14 miles

I did it: today I ran further than I have ever run before.

After the inital wave of tiredness and exhaustation, I felt really proud. Despite taking one or two walking breaks and encountering some nasty hills, I kept my pace under my goal pace of 9:00--even if only by two seconds.

What is even better/more thrilling is comparing my run today to my first Half-Marathon. I was destroyed after that race: I could barely walk, I had multiple blisters, I was absolutely tapped dry of energy (I even took a two-hour nap...a TWO-HOUR nap, I never do that). I told my wife (at that time, my girlfriend) that I would never run again, ever. But after today's run I stretched, bought some Powerade, and hopped on a subway home. That's it. There was no agony, no torturous walk on quarter-sized blisters, no cursing of the running gods--and I think that's great. I'm really proud of how far I have come. I mean, in the vast hierarchy of runnners I'm no great success story and certainly no speed demon, but with tons of determination and a dash of stubborness I've improved a lot over time.

I'm happy.

On a side note: as a result of today's run the hills in Prospect Park are on my shit list. I hate them. I hate them so much.


Stormy weather

I ran in the rain this week. I've always been a fair-weather runner, but the idea of having to put in yet another run on a treadmill this week just turned me off completely; so when I went outside on Wednesday morning I was going to put in my 3 miles rain or shine. Of course, I told myself it would just keep on sprinkling...which turned out to be a lie.

A half-mile into the run I realized that the rain was only getting stronger. Thankfully, I had decided to leave my iPod at home. I turned up the speed, finished the 3 mile run, and got my stride work done all in about 40 minutes. Just as the rain became monsoon-like.

I know there is a school of runners out there that enjoys running in the rain--people who find it exciting and refreshing. I am not one of those runners. As I had always assumed, the rain just made me want to stop and go home. You get wet everywhere (a different kind of "wet everywhere" than sweat induces). You get depressed by the crappy weather. And all the puddles get your shoes soaked. Not my idea of fun.

Moral of the story: I will continue being a fair-weather runner.

And now a word about Harry Potter.... Spent last night hopping from event to event for the first night of sales for the book. We reserved our book at the Barnes & Noble at Union Square since that is the closest one to my office. What a bad idea. What a MAJORLY bad idea. Everyone and their mother was there...literally, all the kids had their moms. The line was a disorganized mess. It was chaotic and haphazard and kinda reminded me of the starting line corrals at a race. Its not something that I would do again--but that was the idea: this was something we could never do again.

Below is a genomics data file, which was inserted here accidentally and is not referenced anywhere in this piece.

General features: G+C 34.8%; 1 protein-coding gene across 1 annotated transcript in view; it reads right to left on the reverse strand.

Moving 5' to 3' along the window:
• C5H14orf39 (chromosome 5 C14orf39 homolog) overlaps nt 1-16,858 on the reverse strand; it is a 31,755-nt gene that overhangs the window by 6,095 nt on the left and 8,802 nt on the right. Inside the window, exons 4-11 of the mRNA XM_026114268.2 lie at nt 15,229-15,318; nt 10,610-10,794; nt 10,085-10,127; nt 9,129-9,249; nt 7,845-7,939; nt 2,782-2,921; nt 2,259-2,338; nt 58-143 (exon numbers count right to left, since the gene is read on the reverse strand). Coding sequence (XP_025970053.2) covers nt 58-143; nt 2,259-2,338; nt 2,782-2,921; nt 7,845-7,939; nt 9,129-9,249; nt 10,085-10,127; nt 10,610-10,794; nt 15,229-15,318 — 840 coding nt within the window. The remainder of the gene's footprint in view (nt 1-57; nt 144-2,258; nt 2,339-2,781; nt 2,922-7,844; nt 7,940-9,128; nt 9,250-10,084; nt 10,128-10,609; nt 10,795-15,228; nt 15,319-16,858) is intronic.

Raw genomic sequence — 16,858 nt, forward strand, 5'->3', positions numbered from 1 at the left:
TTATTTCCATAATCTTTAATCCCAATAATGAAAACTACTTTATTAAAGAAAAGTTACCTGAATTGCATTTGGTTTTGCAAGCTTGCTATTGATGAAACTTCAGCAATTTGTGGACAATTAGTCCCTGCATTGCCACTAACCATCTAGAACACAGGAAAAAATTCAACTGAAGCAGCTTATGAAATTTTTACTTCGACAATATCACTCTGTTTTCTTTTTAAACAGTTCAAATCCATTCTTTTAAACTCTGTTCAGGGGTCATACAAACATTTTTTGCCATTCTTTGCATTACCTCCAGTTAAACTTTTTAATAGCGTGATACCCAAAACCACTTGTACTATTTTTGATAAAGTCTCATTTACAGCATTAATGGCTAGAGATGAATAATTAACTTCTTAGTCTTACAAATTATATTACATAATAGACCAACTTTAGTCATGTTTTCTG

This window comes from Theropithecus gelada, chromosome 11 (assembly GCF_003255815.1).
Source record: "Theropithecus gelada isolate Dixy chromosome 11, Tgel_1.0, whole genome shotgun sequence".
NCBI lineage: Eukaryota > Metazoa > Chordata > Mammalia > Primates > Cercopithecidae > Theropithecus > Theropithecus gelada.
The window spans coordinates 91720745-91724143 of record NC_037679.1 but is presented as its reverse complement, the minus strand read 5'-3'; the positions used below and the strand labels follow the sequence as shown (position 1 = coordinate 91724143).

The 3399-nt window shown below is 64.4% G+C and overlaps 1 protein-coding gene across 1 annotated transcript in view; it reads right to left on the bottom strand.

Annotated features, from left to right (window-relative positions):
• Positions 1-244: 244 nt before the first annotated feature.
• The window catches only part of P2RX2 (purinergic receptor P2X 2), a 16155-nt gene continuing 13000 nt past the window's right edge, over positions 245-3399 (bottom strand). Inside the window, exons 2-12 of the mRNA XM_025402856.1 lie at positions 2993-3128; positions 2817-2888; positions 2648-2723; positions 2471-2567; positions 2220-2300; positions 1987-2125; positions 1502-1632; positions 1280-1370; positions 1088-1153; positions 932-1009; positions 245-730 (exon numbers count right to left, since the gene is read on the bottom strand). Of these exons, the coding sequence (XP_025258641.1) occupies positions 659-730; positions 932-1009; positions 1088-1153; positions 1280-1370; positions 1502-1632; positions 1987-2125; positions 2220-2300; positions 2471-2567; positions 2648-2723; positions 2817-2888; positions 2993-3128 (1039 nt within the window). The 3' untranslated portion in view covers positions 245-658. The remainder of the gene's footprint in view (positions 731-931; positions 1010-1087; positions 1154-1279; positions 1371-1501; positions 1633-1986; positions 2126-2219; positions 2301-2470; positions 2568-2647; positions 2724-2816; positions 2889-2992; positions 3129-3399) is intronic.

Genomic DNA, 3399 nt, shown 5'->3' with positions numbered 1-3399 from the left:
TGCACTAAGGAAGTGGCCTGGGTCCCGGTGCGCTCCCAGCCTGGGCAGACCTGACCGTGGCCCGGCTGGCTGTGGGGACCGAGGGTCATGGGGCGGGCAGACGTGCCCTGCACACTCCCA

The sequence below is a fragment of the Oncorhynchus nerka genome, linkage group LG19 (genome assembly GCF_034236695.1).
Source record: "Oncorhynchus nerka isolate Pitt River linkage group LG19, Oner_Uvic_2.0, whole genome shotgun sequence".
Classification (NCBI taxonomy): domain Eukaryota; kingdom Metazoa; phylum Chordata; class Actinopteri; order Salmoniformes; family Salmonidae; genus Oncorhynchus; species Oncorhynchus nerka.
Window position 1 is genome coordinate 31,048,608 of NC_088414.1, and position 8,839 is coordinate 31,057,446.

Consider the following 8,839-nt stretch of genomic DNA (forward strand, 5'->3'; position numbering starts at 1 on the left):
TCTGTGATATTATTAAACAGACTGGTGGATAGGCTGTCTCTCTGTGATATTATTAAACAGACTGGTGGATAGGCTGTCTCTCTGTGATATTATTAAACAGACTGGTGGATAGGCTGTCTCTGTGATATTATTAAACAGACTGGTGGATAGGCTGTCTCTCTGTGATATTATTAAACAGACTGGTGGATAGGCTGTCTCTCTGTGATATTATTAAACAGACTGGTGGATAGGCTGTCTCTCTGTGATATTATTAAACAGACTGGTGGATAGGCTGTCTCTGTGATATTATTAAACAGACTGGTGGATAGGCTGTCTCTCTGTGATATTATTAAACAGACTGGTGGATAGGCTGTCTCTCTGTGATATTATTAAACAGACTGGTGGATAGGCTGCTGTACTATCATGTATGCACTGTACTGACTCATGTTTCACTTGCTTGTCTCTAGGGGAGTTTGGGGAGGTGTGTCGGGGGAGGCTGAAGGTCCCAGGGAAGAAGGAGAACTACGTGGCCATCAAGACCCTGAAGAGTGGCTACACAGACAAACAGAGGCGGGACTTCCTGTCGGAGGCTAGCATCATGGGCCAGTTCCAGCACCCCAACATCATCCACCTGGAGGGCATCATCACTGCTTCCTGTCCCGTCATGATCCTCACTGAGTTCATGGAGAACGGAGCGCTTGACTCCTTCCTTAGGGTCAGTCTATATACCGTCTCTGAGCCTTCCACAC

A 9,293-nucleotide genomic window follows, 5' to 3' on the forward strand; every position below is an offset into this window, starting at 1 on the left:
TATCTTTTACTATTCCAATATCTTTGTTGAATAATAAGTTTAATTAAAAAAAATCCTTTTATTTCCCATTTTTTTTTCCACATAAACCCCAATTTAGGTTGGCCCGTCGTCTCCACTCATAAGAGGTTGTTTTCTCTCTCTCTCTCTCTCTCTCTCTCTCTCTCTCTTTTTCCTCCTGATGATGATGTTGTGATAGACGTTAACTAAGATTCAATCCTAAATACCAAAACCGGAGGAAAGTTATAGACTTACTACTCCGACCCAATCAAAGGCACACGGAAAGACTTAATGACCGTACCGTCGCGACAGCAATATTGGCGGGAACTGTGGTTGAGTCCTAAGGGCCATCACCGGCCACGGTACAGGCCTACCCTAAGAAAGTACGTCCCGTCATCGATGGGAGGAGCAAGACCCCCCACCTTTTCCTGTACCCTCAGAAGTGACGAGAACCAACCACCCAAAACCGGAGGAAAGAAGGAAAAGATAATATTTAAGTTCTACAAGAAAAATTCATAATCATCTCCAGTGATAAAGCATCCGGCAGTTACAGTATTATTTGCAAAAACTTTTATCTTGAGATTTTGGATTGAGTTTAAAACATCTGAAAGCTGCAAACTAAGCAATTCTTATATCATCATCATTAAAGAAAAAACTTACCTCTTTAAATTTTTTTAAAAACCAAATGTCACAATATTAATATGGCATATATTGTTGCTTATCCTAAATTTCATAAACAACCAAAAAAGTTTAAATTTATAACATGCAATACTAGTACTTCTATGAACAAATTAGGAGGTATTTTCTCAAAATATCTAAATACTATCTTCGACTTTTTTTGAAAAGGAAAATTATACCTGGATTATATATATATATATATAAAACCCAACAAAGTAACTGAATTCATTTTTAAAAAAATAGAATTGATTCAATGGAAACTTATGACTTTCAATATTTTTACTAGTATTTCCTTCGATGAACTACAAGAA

So my wife is currently 87 pages into the book...which, quite frankly, is not far enough for this increasingly-impatient patient runner.


Harry Potter and The Distance Runner

Like so many this month I am suffering from a bit of Harry Potter mania.

Ok, ok, maybe not mania. I didn't go see the midnight opening of the movie dressed in robes and round glasses, but I do have phases where I can spend hours on sites like the-leaky-cauldron.org and jkrowling.com and can't help but be sucked into everything about the books.

Last night I saw the latest movie at the IMAX at Lincoln Center. Its my favorite of the movies so far. The movie making is the most sophisticated (matching the increasing weight of the plot) and it also the only movie that feels connected to the others (thanks to flashbacks to scenes from the previous four films).

Now to add fuel to the fire, in only five days the seventh and final book will hit the shelves. And truth be told, I will probably be in line to get a copy at midnight...and I may go to the street party at Scholastic headquarters--but only because it's just a few blocks away from my office and it'll be the last chance ever the see a blowout event like this. Unfortunately, my wife is also hooked on the books and next weekend will most likely be a battle royal over who will get to read the book. (Odds are stacked against me because she is the faster reader and will probably finish reading all 700+ pages in that weekend.)

So that's my passion of the moment.

On the running front things are good. After a pathetic run on Tuesday morning I did a pretty good job on Wednesday's and Thursday's runs. And then yesterday I managed a dead-on 9-minute pace for the 12 mile long run: my exact goal pace for the marathon. Not sure if this is good or bad. I mean, it's great that I have the 9-minute pace down, but I'm only at 12 miles and running logic dictates that you get slower at longer distances. But on the other hand, during training for all my previous races I managed to get faster as training progressed because I became increasingly comfortable with a quicker pace at a longer distance. But then again, this is a new distance for me.

I've also noticed a new set of demons in training for MY FIRST MARATHON EVER. The demons from my half-marathon days were weak and could usually be shrugged off with a little bit of concentration and a good iPod playlist. But these marathon demons, they are on a different order of trouble. They haunt me during the day and remind me constantly that I am attempting to DOUBLE the longest distance I've ever run. During almost every run I remember the year I volunteered at Boston and saw dozens of runners collapse at the finish line (completely forgetting the 1,000s of runners who did not collapse.) I constantly think about the time, energy, and complete exhaustion that is involved in running a full marathon. And about once a day, every day, I think to myself: what the hell am I doing? These marathon demons suck--and I haven't even crossed the half-marathon mark in training yet.